Imagine, if you will, the scene in my garden a little earlier today: Three starlings having fun in the birdbath, two pigeons under a feeder and a crow in the feeder. The feeder is designed for smaller birds but the crow manages to squeeze in. You may think that his actions are pure greed and opportunism. I prefer to consider the possibility that he just does not want to be discriminated against, which also goes for the jay, who visits occasionally and prefers the same squeeze.
You may have noticed that I called the crow a “he”, whereas most people would call him an “it”. I have always called animals he or she. I think it is more personal. By sheer coincidence I moved to an area some years ago, where they even call every inanimate object a “he”. It is considered very rural and simple.
In another corner, three gold finches feasting on the niger seed and in the large tree by the French doors, a woodpecker with her offspring. Our garden is great for wildlife, but our wildlife can be demanding.
Another pigeon on the roof, looking very glossy and staring at me through the window with one eye, his left. I know the look.“Are you going to put out any more food or what?”
To the left, a pheasant having a dust bath in his DIY quarry in my lawn. Scrap the lawn, grassy area. I do not have a lawn – I have hedges and trees, shrubs and flowers, an overgrown rockery and a romantic pond; and grassy areas. This is not a manicured garden, it is a wildlife friendly garden.
I recognise the pheasant, he is the very friendly individual, who lets me feed him by hand. He is also in the habit of following me around the garden. I reckon he enjoys my calm manner and my company. Or perhaps he just likes my looks. I was contacted by someone on facebook the other day, who said that she would like to get to know me better, so it is not inconceivable.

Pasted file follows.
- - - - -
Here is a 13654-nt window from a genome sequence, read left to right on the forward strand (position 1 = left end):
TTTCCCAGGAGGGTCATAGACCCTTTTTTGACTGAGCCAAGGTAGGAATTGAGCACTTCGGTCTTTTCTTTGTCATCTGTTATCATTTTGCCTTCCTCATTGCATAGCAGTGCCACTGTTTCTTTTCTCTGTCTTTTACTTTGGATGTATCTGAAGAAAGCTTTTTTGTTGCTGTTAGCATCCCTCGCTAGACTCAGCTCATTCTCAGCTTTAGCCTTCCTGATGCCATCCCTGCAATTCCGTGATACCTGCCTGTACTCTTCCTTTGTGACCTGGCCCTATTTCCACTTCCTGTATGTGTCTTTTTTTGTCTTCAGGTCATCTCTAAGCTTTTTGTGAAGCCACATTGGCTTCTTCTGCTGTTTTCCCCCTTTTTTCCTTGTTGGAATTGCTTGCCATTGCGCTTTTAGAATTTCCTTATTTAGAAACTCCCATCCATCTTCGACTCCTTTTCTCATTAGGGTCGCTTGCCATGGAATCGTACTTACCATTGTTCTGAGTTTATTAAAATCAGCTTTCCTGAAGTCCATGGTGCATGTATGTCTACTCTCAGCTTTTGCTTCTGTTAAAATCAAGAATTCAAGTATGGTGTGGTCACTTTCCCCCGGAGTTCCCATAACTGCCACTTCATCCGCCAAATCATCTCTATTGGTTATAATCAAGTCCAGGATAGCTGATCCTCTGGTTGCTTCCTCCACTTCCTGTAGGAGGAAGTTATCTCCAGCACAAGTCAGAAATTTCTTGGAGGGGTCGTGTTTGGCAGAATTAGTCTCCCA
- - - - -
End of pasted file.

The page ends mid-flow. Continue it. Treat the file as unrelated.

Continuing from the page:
By the time I am out in the garden, armed with my camera around my neck and some bird food in my hand, he is gone. I can hear him in the field next door, clucking away. Do pheasants coo or cluck?
“Pheasant, come o-on … pheasant! Lu-unch!”, I call, oblivious of the embarrassment if my neighbours hear me. He does not mind what I say as long as he can hear my voice. And he comes, “my” pheasant, scrambling through the hedge.
He runs up to me, stops, looks, then tucks into the bird food. He is still a little nervous of the camera and difficult to focus on because he just won’t keep his head still. I have to switch the tele lens to macro mode, he is so close. I am not a wildlife photographer. I cannot whip out two flashes at the sight of a rare bird flapping his wings at a miniature snake and have finished before the bird makes off. I have to go at a slower pace.
Once we have overcome the minor issue of his hyperactive head, I bet that my very friendly pheasant will make an excellent model. He shows a lot of potential.